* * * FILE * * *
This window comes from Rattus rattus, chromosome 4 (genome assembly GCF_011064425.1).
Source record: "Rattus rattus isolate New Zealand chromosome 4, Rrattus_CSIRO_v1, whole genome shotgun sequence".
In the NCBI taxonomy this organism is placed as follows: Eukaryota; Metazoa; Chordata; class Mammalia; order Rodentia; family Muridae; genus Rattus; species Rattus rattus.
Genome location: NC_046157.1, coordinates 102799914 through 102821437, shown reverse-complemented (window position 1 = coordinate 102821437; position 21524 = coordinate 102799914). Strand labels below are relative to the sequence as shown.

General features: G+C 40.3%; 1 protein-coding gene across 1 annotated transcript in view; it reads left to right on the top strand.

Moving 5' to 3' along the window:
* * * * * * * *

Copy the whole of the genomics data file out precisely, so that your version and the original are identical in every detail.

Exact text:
This window comes from Rattus rattus, chromosome 4 (genome assembly GCF_011064425.1).
Source record: "Rattus rattus isolate New Zealand chromosome 4, Rrattus_CSIRO_v1, whole genome shotgun sequence".
In the NCBI taxonomy this organism is placed as follows: Eukaryota; Metazoa; Chordata; class Mammalia; order Rodentia; family Muridae; genus Rattus; species Rattus rattus.
Genome location: NC_046157.1, coordinates 102799914 through 102821437, shown reverse-complemented (window position 1 = coordinate 102821437; position 21524 = coordinate 102799914). Strand labels below are relative to the sequence as shown.

General features: G+C 40.3%; 1 protein-coding gene across 1 annotated transcript in view; it reads left to right on the top strand.

Moving 5' to 3' along the window: